The History of Alpaca Products in Britain

Back in Victorian days no self respecting artisan would consider not possessing a working coat made from the finest pure alpaca fleece. The coat would have almost certainly been made in the mills of Bradford in Yorkshire or in Sir Titus Salt’s model old alpaca millmill town of Saltaire which he went on to build on the back of his highly successful trade in alpaca products. His mills still stand to this day and on the walls can be seen quite clearly the carvings of a …….. llama! As there were not many photographs available at that time it is not too surprising that the stone masons got the proportions somewhat wrong.

The Victorian working man would treasure his alpaca coat as it provided him with tremendous warmth, it must have been one of the most waterproof materials available, it was very comfortable to wear and above all it lasted forever. So much so that alpaca coats became family heirlooms and were passed on down from father to son. They still appear in some old family wardrobes or hidden in attics.

Gentlemen also wore them on a regular basis. Going through a diary recently, written in 1868 and describing a gentleman’s travels through Europe on the Grand Tour, there was a list of essential items to be taken on tour; almost at the top of the list was ‘An Alpaca Coat’.

The Present Market alpaca shawl

here is currently insufficient supply of alpaca fleece in this country to support an operation on the scale of Sir Titus Salt’s Victorian industry.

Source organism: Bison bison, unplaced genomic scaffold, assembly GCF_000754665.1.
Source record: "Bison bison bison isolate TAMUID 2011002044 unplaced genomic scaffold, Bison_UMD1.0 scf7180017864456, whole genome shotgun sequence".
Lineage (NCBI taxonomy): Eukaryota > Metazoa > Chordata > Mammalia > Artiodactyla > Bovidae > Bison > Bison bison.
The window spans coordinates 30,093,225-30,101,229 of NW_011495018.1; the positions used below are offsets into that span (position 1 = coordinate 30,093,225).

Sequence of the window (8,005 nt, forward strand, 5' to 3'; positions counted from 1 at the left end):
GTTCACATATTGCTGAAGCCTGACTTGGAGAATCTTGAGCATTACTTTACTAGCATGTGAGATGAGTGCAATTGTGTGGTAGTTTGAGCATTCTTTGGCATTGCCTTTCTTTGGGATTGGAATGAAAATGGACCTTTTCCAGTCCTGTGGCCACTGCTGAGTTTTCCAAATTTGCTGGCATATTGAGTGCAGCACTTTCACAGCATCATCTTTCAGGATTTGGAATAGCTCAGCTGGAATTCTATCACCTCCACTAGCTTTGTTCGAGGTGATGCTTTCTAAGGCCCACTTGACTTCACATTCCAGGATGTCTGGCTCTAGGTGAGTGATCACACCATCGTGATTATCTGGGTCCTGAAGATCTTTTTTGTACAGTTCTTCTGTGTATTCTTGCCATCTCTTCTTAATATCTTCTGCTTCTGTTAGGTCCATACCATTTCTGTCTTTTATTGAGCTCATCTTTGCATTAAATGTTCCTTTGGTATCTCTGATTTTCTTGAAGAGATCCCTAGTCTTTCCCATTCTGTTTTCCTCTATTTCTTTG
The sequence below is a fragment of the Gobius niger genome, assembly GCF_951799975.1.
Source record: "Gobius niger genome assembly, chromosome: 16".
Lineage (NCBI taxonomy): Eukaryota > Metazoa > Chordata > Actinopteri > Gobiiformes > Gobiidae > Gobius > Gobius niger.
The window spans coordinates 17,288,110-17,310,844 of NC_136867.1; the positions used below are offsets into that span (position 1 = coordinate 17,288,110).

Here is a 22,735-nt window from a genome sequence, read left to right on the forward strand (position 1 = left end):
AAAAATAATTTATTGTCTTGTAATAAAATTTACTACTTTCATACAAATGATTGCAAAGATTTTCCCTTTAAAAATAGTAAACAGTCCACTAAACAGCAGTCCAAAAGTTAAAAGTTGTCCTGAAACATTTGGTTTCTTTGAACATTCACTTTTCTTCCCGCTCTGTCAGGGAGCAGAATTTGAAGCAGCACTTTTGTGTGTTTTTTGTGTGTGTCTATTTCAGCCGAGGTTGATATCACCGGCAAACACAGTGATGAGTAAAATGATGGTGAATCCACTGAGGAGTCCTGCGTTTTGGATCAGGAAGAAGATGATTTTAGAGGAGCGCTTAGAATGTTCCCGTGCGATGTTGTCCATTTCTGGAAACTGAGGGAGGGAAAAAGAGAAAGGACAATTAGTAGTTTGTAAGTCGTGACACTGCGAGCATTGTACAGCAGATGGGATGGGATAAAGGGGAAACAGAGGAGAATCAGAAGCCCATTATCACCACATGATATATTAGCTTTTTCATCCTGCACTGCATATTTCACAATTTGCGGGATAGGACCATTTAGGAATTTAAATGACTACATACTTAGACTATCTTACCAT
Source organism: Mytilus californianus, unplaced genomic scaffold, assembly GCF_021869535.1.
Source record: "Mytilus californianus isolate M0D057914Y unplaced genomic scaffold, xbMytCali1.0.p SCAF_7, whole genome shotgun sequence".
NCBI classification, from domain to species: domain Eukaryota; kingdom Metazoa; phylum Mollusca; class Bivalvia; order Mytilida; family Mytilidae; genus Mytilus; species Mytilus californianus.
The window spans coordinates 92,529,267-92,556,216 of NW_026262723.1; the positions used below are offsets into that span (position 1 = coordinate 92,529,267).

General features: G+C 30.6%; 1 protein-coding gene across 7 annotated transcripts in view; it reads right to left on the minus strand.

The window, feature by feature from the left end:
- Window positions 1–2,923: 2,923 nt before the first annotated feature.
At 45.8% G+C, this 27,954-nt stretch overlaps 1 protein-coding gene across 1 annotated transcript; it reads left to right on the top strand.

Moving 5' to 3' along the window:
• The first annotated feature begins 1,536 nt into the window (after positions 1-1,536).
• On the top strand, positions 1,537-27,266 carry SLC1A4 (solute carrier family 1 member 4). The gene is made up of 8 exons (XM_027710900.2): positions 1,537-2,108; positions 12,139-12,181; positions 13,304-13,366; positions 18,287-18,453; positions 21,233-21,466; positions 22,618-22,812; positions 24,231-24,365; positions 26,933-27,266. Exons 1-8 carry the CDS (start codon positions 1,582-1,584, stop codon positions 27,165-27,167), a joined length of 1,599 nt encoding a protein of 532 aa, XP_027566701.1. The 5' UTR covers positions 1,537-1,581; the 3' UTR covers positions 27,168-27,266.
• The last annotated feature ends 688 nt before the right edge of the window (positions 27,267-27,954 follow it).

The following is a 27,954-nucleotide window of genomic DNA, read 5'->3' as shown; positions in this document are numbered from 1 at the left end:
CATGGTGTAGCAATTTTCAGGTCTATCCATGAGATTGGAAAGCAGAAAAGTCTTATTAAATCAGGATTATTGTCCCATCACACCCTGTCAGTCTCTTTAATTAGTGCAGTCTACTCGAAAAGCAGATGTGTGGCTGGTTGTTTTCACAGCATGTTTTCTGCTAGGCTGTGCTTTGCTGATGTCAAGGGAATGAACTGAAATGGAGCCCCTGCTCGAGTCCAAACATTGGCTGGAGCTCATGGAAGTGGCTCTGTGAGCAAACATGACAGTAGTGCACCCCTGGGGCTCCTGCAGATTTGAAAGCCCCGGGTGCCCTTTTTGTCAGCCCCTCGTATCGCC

Alpaca owners can usually sell their fleeces for very good prices to local spinners and weavers for their hand made products.

There are a number of individual initiatives which have been started up around the country through which the alpaca owner can benefit. There are mini-mills which will take the fibre, process it in relatively small quantities and then produce yarn for the breeder to put into whatever sort of product they may choose. Alternatively there is a mill in Devon which will purchase raw fibre direct.

However until there is sufficient quantity of quality fleece the opportunities to ‘go commercial’ will have to wait until that time when the critical mass is reached in terms of production so that processing can become really efficient and the textile trade can maximise on the availability of really special alpaca fibre on their own doorstep.

The Future Market

The future of the alpaca enterprise in the UK is reliant on a future market for its fibre product. We believe it is essential that growers concentrate on improving the quality of their fibre to ensure that the UK is competitive with the rest of the world. Best quality alpaca fibre is so versatile that the return to the grower who produces it should be considerable. Most people are familiar with alpaca knitwear however it also makes excellent woven material which, because of its lightness, can be used in so many types of garment, both in day to day clothes and in haute couture. There will always be a demand for natural fibres at the top end of the market and alpaca fibre has the qualities to be amongst the most popular